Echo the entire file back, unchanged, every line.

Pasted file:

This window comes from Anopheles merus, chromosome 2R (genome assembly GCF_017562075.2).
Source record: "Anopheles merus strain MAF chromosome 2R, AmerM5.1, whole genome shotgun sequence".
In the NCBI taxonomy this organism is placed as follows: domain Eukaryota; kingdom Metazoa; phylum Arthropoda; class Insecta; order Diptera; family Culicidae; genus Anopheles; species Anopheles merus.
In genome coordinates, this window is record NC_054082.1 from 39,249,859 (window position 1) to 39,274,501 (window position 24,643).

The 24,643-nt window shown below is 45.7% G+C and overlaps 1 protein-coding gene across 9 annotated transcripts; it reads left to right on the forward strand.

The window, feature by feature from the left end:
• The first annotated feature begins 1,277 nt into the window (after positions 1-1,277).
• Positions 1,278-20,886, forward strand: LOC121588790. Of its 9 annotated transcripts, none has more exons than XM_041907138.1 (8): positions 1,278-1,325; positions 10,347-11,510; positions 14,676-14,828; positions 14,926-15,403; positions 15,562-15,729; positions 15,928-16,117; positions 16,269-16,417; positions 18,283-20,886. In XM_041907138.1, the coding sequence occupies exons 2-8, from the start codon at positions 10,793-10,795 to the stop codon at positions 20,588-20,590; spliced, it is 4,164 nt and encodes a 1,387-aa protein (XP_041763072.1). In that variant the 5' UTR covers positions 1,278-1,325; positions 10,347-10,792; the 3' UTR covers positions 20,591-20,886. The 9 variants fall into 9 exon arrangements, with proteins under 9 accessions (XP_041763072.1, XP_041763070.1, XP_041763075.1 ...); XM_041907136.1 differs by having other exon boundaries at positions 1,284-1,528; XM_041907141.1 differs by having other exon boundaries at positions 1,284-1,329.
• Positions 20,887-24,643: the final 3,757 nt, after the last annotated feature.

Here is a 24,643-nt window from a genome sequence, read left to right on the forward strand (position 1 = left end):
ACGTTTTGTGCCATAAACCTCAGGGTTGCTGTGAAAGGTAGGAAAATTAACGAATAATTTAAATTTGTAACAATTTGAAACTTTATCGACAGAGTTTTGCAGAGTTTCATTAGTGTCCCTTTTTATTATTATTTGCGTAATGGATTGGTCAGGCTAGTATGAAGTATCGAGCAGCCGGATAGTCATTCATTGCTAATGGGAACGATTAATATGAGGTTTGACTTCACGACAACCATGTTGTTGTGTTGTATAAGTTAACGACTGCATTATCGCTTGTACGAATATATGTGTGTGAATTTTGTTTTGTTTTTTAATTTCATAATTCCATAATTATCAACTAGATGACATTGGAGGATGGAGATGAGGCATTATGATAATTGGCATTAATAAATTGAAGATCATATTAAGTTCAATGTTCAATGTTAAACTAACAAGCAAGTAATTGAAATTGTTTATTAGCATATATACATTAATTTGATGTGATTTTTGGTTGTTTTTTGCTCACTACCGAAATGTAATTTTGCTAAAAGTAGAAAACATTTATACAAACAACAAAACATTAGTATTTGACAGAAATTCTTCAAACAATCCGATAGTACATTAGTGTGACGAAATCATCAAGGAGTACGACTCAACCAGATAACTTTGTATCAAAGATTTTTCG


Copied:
This window comes from Anopheles merus, chromosome 2R (genome assembly GCF_017562075.2).
Source record: "Anopheles merus strain MAF chromosome 2R, AmerM5.1, whole genome shotgun sequence".
In the NCBI taxonomy this organism is placed as follows: domain Eukaryota; kingdom Metazoa; phylum Arthropoda; class Insecta; order Diptera; family Culicidae; genus Anopheles; species Anopheles merus.
In genome coordinates, this window is record NC_054082.1 from 39,249,859 (window position 1) to 39,274,501 (window position 24,643).

The 24,643-nt window shown below is 45.7% G+C and overlaps 1 protein-coding gene across 9 annotated transcripts; it reads left to right on the forward strand.

The window, feature by feature from the left end:
• The first annotated feature begins 1,277 nt into the window (after positions 1-1,277).
• Positions 1,278-20,886, forward strand: LOC121588790. Of its 9 annotated transcripts, none has more exons than XM_041907138.1 (8): positions 1,278-1,325; positions 10,347-11,510; positions 14,676-14,828; positions 14,926-15,403; positions 15,562-15,729; positions 15,928-16,117; positions 16,269-16,417; positions 18,283-20,886. In XM_041907138.1, the coding sequence occupies exons 2-8, from the start codon at positions 10,793-10,795 to the stop codon at positions 20,588-20,590; spliced, it is 4,164 nt and encodes a 1,387-aa protein (XP_041763072.1). In that variant the 5' UTR covers positions 1,278-1,325; positions 10,347-10,792; the 3' UTR covers positions 20,591-20,886. The 9 variants fall into 9 exon arrangements, with proteins under 9 accessions (XP_041763072.1, XP_041763070.1, XP_041763075.1 ...); XM_041907136.1 differs by having other exon boundaries at positions 1,284-1,528; XM_041907141.1 differs by having other exon boundaries at positions 1,284-1,329.
• Positions 20,887-24,643: the final 3,757 nt, after the last annotated feature.

Here is a 24,643-nt window from a genome sequence, read left to right on the forward strand (position 1 = left end):
ACGTTTTGTGCCATAAACCTCAGGGTTGCTGTGAAAGGTAGGAAAATTAACGAATAATTTAAATTTGTAACAATTTGAAACTTTATCGACAGAGTTTTGCAGAGTTTCATTAGTGTCCCTTTTTATTATTATTTGCGTAATGGATTGGTCAGGCTAGTATGAAGTATCGAGCAGCCGGATAGTCATTCATTGCTAATGGGAACGATTAATATGAGGTTTGACTTCACGACAACCATGTTGTTGTGTTGTATAAGTTAACGACTGCATTATCGCTTGTACGAATATATGTGTGTGAATTTTGTTTTGTTTTTTAATTTCATAATTCCATAATTATCAACTAGATGACATTGGAGGATGGAGATGAGGCATTATGATAATTGGCATTAATAAATTGAAGATCATATTAAGTTCAATGTTCAATGTTAAACTAACAAGCAAGTAATTGAAATTGTTTATTAGCATATATACATTAATTTGATGTGATTTTTGGTTGTTTTTTGCTCACTACCGAAATGTAATTTTGCTAAAAGTAGAAAACATTTATACAAACAACAAAACATTAGTATTTGACAGAAATTCTTCAAACAATCCGATAGTACATTAGTGTGACGAAATCATCAAGGAGTACGACTCAACCAGATAACTTTGTATCAAAGATTTTTCG